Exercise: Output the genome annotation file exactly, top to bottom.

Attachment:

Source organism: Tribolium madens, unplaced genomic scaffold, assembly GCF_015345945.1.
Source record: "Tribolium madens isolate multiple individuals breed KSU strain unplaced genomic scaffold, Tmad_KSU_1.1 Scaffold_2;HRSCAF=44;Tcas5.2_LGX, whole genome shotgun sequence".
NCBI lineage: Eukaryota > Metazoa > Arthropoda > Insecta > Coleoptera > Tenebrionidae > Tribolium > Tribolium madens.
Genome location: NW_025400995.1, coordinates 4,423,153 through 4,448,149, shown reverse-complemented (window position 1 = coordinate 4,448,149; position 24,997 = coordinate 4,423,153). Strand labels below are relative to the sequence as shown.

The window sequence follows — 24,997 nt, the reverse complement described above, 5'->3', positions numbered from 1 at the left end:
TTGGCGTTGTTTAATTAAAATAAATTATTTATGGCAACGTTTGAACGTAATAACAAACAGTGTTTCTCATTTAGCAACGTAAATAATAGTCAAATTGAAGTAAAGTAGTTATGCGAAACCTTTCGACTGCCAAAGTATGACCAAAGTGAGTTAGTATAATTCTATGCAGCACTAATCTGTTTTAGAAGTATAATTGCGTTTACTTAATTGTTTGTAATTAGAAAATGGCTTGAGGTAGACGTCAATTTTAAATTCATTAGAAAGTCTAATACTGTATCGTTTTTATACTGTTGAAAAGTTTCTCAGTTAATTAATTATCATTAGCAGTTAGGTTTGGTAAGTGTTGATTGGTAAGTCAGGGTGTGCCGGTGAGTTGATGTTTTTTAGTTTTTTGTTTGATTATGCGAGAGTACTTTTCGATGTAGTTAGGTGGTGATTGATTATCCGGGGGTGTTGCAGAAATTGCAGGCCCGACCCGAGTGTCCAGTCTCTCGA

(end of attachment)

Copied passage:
Source organism: Tribolium madens, unplaced genomic scaffold, assembly GCF_015345945.1.
Source record: "Tribolium madens isolate multiple individuals breed KSU strain unplaced genomic scaffold, Tmad_KSU_1.1 Scaffold_2;HRSCAF=44;Tcas5.2_LGX, whole genome shotgun sequence".
NCBI lineage: Eukaryota > Metazoa > Arthropoda > Insecta > Coleoptera > Tenebrionidae > Tribolium > Tribolium madens.
Genome location: NW_025400995.1, coordinates 4,423,153 through 4,448,149, shown reverse-complemented (window position 1 = coordinate 4,448,149; position 24,997 = coordinate 4,423,153). Strand labels below are relative to the sequence as shown.

The window sequence follows — 24,997 nt, the reverse complement described above, 5'->3', positions numbered from 1 at the left end:
TTGGCGTTGTTTAATTAAAATAAATTATTTATGGCAACGTTTGAACGTAATAACAAACAGTGTTTCTCATTTAGCAACGTAAATAATAGTCAAATTGAAGTAAAGTAGTTATGCGAAACCTTTCGACTGCCAAAGTATGACCAAAGTGAGTTAGTATAATTCTATGCAGCACTAATCTGTTTTAGAAGTATAATTGCGTTTACTTAATTGTTTGTAATTAGAAAATGGCTTGAGGTAGACGTCAATTTTAAATTCATTAGAAAGTCTAATACTGTATCGTTTTTATACTGTTGAAAAGTTTCTCAGTTAATTAATTATCATTAGCAGTTAGGTTTGGTAAGTGTTGATTGGTAAGTCAGGGTGTGCCGGTGAGTTGATGTTTTTTAGTTTTTTGTTTGATTATGCGAGAGTACTTTTCGATGTAGTTAGGTGGTGATTGATTATCCGGGGGTGTTGCAGAAATTGCAGGCCCGACCCGAGTGTCCAGTCTCTCGA